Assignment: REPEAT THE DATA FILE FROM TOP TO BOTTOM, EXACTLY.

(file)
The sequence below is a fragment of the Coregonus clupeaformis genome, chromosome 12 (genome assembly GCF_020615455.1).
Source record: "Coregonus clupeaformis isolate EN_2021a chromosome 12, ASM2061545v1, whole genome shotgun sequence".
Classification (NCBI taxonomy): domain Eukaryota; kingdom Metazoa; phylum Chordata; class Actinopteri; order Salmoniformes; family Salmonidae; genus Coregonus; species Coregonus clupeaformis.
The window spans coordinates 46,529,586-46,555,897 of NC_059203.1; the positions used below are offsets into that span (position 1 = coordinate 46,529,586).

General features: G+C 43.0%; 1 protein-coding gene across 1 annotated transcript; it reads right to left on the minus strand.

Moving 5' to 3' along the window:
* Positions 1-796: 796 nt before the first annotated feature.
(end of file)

The sequence below is a fragment of the Coregonus clupeaformis genome, chromosome 12 (genome assembly GCF_020615455.1).
Source record: "Coregonus clupeaformis isolate EN_2021a chromosome 12, ASM2061545v1, whole genome shotgun sequence".
Classification (NCBI taxonomy): domain Eukaryota; kingdom Metazoa; phylum Chordata; class Actinopteri; order Salmoniformes; family Salmonidae; genus Coregonus; species Coregonus clupeaformis.
The window spans coordinates 46,529,586-46,555,897 of NC_059203.1; the positions used below are offsets into that span (position 1 = coordinate 46,529,586).

General features: G+C 43.0%; 1 protein-coding gene across 1 annotated transcript; it reads right to left on the minus strand.

Moving 5' to 3' along the window:
* Positions 1-796: 796 nt before the first annotated feature.